This new stage in the history of music therapy is captured in the single book known to be written on this subject in 18th century England, Richard Brocklesby’s Reflections on Ancient and Modern Music with the Application to the Cure of Disease. Brocklesby (1722-1797), one of the outstanding physicians of late eighteenth- century London, published his 82 page treatise in London in 1749. It was also given the title Reflections on the Power of Music.


Brocklesby himself was very knowledgeable throughout his life about current medical theories and practices. He started his medical studies at the University of Edinburgh in 1741 and transferred to the University of Leyden in 1743. Both universities had excellent reputations in the early eighteenth century for the study of medicine. He graduated from Leyden in 1745 and was elected to the Royal Society in 1747. He was nominated for membership by Richard Mead, then the most famous physician in London.


Brocklesby was characterized in the minutes taken at his induction as “a gentleman well versed in natural, mathematical and medical knowledge”. In 1754 he received a medical degree from Dublin and the Cambridge M.D. Brocklesby was especially well known for his generosity. He always took charity cases and even supported them financially. He was a friend of both Samuel Johnson and the statesman Edmund Burke. In addition to his Reflections on the Power of Music, Brocklesby made one other significant contribution to medicine and public health through his writings. From I758 to 1763, he served as Physician to the English Army during the Seven Years’ War.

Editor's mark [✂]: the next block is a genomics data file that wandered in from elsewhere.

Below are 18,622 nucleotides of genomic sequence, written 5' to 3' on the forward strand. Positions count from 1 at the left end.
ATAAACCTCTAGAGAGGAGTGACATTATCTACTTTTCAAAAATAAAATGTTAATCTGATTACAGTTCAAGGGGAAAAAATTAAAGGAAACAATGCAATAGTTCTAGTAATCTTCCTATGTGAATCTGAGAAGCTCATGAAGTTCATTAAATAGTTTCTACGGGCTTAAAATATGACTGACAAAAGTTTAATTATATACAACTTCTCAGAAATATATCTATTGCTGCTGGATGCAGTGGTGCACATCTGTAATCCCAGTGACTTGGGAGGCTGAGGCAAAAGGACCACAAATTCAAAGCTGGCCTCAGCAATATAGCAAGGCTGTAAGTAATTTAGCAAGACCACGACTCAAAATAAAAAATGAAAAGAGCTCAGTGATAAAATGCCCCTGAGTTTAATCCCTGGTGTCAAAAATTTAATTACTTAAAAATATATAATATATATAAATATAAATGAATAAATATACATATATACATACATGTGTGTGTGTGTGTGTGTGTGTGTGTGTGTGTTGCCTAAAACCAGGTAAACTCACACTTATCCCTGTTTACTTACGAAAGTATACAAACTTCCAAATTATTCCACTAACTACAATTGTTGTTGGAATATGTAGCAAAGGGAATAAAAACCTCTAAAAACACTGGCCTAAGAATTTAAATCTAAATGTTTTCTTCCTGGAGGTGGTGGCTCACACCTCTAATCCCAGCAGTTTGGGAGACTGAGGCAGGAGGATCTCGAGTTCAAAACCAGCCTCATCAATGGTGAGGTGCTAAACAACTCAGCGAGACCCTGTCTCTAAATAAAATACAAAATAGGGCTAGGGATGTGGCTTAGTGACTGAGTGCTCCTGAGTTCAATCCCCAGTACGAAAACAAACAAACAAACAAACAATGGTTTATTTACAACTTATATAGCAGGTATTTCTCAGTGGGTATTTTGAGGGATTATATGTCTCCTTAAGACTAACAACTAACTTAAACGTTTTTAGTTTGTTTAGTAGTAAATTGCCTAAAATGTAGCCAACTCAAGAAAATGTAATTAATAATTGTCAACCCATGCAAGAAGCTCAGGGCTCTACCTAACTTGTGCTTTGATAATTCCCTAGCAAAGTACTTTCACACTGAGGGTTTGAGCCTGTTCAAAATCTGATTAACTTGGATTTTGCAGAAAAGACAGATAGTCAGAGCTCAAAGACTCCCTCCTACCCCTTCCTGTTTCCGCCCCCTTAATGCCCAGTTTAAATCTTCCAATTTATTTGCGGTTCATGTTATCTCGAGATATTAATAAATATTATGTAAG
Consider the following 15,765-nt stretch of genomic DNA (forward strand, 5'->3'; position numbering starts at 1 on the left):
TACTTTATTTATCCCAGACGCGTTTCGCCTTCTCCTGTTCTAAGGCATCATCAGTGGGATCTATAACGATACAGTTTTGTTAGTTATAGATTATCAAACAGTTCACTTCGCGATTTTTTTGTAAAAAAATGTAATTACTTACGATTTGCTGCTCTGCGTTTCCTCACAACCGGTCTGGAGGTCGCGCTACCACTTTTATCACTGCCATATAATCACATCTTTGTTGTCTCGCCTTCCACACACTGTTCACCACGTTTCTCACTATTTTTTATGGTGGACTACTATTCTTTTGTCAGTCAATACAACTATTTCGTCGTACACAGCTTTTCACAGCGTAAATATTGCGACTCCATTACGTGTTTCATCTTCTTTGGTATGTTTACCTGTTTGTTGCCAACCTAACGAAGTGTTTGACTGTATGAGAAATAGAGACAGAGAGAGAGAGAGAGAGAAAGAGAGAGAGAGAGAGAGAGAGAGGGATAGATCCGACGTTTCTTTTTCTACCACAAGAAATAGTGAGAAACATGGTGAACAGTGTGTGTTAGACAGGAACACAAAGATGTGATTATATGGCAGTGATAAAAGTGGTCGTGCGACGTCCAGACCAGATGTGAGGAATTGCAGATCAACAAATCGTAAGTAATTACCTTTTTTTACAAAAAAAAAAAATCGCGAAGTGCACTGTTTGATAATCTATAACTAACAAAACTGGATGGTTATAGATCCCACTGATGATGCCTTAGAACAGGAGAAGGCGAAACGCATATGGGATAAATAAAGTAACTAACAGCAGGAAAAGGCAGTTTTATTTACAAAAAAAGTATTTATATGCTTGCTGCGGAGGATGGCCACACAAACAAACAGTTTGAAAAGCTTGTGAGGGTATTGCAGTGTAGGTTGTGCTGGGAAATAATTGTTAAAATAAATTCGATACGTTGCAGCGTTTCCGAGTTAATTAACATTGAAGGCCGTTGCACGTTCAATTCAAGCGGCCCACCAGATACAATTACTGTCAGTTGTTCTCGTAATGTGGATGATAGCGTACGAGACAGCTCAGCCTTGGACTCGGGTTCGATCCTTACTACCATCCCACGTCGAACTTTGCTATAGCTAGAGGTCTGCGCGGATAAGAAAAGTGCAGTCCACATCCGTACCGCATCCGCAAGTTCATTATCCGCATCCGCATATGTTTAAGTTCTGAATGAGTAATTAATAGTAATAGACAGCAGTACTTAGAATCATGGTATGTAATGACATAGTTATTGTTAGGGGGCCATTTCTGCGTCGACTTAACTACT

Brocklesby begins his Reflections on the Power of Music with his chief thesis: the further and more frequent application of music will cure or mitigate various disorders. He adds that the Ancients (the early Greeks in particular) have recounted many instances of the curative powers of music, but examples are also available in his time. At the end of Chapter I, Brocklesby discusses how the mind is affected by music. He believes that “the mind has a faculty, or disposition, to be pleased, or displeased with certain airs, or systems of sounds”. The cause, he holds, seems to depend upon the mind’s liking of the greatest quantity of uniformity amidst the greatest degree of variety. Therefore, he concludes that the “most generally affecting compositions in music,” are made up of consonant chords or, as Brocklesby puts it, “divers notes, whose vibrations regularly coincide with each other”.


The degree of pleasure upon hearing notes varies from person to person. One other source of pleasure from musical compositions, Brocklesby adds, is their ability to imitate the sounds of nature. These sounds speak to everyone. The bulk of Brocklesby’s treatise is devoted to the passions/emotions and the diseases of the mind and how these can be affected by music. He begins these discussions with his prescription for health that reads: To preserve perfect health of body, and a sound state of the animal nature in us, it is necessary that the superintending faculties of the mind be for the most part well-balanced, without an undue bias from any particular affection, which being too far strained, diminishes proportionally the vigor and constitution of the whole; for every turbulent passion of the mind is indicated by a peculiar alteration in some parts of the animal frame at that time. Generally, passions, he says, increase and become habitual. Brocklesby further explains that “the most violent passions of the mind produce the most apparent alterations on the body”.